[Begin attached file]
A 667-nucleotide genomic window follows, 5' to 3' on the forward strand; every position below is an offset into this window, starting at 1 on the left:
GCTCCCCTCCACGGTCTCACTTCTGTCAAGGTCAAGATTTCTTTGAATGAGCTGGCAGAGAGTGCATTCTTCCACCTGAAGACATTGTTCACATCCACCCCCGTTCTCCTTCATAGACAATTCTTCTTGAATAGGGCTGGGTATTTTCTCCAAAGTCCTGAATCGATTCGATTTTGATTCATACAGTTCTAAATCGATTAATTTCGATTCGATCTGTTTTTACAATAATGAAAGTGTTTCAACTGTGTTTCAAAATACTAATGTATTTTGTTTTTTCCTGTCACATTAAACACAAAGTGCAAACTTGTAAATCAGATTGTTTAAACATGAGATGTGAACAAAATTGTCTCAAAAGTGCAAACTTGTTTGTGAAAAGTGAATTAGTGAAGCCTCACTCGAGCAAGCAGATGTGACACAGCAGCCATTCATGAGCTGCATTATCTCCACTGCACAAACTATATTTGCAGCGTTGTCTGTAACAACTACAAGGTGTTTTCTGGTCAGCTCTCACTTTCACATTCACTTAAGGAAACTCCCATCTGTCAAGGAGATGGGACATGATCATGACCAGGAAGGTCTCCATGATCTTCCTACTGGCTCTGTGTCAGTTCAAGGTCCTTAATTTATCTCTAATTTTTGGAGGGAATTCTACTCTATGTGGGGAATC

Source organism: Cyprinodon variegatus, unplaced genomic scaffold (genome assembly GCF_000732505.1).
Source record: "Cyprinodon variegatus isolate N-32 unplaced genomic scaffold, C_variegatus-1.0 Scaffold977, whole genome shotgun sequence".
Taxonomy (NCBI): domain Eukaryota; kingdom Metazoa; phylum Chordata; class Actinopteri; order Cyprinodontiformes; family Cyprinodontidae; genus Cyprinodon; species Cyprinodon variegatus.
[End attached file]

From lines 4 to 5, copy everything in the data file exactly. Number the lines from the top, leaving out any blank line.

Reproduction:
Source record: "Cyprinodon variegatus isolate N-32 unplaced genomic scaffold, C_variegatus-1.0 Scaffold977, whole genome shotgun sequence".
Taxonomy (NCBI): domain Eukaryota; kingdom Metazoa; phylum Chordata; class Actinopteri; order Cyprinodontiformes; family Cyprinodontidae; genus Cyprinodon; species Cyprinodon variegatus.